"I love the American old times," said Yohji Yamamoto after his show. "It was a good moment for the American people." That made one momentarily wonder whether there might be a political subtext to Yohji's sepia-toned paean to baseball's bygone days. But what mostly came across was a nostalgic tone so un-ironic, a thank-you to Ken Burns wouldn't have been out of order. In fact, Casey himself would have been perfectly happy to wear these outfits to the bat, though he might have frowned at the proportions. When Yohji hung bloomers off a pair of suspenders, they looked like clown pants.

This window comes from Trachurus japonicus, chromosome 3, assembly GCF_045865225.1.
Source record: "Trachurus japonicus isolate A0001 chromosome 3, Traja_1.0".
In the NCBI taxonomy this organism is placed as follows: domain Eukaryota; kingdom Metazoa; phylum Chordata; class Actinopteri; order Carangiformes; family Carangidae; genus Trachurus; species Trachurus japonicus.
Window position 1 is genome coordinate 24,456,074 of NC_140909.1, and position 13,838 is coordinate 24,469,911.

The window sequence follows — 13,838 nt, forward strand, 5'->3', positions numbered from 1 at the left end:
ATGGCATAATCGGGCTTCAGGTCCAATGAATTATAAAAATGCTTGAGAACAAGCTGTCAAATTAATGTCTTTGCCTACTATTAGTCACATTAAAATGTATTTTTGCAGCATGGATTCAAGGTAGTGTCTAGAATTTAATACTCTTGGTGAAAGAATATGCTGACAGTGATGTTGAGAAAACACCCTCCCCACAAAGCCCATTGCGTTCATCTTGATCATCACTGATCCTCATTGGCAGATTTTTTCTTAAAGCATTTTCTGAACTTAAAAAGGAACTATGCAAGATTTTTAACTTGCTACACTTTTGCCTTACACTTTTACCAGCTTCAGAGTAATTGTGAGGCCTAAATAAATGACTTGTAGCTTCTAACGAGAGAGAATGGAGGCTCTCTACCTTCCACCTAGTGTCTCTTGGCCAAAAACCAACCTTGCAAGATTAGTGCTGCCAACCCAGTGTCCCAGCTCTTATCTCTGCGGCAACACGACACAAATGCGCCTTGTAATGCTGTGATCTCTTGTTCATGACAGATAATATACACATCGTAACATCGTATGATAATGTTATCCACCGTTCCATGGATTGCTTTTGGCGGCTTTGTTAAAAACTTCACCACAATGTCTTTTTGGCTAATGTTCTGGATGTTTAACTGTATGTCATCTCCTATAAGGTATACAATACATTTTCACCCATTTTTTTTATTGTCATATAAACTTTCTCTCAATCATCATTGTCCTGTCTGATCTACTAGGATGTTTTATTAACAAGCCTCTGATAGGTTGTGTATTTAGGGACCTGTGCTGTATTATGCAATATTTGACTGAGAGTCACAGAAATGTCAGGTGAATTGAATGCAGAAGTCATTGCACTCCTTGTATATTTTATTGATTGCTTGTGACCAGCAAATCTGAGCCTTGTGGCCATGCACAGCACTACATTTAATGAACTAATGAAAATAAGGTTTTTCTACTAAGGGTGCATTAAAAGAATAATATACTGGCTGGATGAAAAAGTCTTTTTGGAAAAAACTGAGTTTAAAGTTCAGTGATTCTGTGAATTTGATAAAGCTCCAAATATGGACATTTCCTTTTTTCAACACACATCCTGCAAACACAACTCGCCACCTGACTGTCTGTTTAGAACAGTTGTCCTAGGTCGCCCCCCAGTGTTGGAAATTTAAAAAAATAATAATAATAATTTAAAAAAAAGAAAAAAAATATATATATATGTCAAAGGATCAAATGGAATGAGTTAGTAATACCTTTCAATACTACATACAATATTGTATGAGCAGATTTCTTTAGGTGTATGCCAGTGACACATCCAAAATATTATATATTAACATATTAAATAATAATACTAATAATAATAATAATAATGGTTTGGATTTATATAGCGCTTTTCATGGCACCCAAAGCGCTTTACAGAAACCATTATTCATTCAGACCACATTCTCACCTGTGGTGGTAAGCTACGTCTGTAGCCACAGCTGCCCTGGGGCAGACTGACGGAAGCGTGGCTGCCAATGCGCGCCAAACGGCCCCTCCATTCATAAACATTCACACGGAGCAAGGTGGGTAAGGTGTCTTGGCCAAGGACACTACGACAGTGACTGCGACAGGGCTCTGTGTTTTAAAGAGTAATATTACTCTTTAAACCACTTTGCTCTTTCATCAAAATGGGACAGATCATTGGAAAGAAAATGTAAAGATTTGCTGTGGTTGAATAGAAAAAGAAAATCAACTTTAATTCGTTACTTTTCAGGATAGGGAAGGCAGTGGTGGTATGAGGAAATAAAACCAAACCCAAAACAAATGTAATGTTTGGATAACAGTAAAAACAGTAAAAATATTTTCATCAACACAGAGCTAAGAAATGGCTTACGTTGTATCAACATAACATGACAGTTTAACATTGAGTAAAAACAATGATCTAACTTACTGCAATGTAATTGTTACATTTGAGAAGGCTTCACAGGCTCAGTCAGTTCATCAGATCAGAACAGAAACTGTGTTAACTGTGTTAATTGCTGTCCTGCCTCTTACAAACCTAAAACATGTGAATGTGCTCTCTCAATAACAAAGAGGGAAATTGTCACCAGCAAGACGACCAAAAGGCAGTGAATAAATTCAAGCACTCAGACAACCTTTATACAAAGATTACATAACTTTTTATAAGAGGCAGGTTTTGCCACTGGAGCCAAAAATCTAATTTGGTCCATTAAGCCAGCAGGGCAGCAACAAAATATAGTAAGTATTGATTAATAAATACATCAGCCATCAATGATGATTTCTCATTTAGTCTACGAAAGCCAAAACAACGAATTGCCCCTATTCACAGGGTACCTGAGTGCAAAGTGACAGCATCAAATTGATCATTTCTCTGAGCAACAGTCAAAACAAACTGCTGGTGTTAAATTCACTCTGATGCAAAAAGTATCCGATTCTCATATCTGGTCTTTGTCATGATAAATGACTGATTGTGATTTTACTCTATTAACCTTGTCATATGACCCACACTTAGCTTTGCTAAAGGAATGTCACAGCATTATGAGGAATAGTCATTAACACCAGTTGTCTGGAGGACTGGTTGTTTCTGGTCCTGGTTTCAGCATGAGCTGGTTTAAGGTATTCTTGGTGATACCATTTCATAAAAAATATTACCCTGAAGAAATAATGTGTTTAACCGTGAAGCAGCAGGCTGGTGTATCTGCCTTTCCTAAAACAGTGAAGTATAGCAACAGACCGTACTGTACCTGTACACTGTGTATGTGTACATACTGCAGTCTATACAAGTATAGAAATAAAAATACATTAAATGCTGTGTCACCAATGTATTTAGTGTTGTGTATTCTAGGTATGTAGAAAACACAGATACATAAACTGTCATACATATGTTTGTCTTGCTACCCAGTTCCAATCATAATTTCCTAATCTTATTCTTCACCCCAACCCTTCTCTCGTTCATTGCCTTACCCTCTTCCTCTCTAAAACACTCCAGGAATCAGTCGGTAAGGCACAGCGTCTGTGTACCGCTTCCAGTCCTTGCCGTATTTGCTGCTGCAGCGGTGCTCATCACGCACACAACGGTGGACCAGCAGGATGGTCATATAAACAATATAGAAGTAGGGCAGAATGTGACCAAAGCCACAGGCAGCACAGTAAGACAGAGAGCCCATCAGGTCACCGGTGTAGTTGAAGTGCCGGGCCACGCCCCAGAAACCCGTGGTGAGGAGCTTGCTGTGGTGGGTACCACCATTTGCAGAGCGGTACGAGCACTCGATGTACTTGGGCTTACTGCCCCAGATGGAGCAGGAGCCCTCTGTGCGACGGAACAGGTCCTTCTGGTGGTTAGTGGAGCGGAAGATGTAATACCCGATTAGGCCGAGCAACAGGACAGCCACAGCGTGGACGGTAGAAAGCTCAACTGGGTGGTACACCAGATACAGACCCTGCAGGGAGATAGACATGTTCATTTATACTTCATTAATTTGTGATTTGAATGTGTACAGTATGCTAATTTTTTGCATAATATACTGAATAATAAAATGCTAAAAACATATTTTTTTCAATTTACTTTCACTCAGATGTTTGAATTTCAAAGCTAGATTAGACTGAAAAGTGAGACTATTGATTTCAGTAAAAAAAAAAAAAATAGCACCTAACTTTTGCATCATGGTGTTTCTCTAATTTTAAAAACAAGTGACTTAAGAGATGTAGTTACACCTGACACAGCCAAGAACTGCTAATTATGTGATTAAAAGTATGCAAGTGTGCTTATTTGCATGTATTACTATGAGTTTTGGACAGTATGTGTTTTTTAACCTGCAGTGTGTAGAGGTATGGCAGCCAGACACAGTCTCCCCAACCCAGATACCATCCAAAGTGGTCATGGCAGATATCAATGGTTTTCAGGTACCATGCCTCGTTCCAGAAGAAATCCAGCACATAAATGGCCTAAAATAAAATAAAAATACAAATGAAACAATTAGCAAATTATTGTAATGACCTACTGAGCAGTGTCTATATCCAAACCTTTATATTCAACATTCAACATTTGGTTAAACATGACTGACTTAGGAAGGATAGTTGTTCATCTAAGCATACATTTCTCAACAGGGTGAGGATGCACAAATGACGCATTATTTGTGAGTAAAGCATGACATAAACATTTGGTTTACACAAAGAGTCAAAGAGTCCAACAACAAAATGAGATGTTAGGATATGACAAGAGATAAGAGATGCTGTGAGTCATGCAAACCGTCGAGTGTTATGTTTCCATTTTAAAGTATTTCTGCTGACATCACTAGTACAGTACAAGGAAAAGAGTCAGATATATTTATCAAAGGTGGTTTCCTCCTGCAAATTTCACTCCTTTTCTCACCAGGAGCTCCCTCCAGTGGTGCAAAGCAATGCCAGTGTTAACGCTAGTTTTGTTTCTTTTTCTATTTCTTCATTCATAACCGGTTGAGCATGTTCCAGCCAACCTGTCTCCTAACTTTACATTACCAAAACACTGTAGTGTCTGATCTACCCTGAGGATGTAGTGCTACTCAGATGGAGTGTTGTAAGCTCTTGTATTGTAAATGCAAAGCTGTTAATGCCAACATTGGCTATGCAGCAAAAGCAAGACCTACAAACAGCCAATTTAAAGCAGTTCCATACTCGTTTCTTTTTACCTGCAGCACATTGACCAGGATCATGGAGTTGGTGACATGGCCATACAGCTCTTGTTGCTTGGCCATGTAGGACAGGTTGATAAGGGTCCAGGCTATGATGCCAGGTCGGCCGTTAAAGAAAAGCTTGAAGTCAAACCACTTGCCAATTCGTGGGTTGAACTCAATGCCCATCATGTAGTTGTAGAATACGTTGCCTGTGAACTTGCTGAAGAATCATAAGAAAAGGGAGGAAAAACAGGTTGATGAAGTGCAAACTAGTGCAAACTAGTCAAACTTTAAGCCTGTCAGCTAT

Away from the diamond, the designer continued with his experiments in cutting, this time showing jackets whose seams zipped open to create different configurations, cutaways being the most obvious. But so much was overly familiar about the clothes (the fabrics and the oversized silhouettes being just the start) that one was left musing on where Yohji fits into the contemporary landscape, especially when his inspiration was anything but. "When I touch it, everything becomes modern," he said gnomically. Maybe.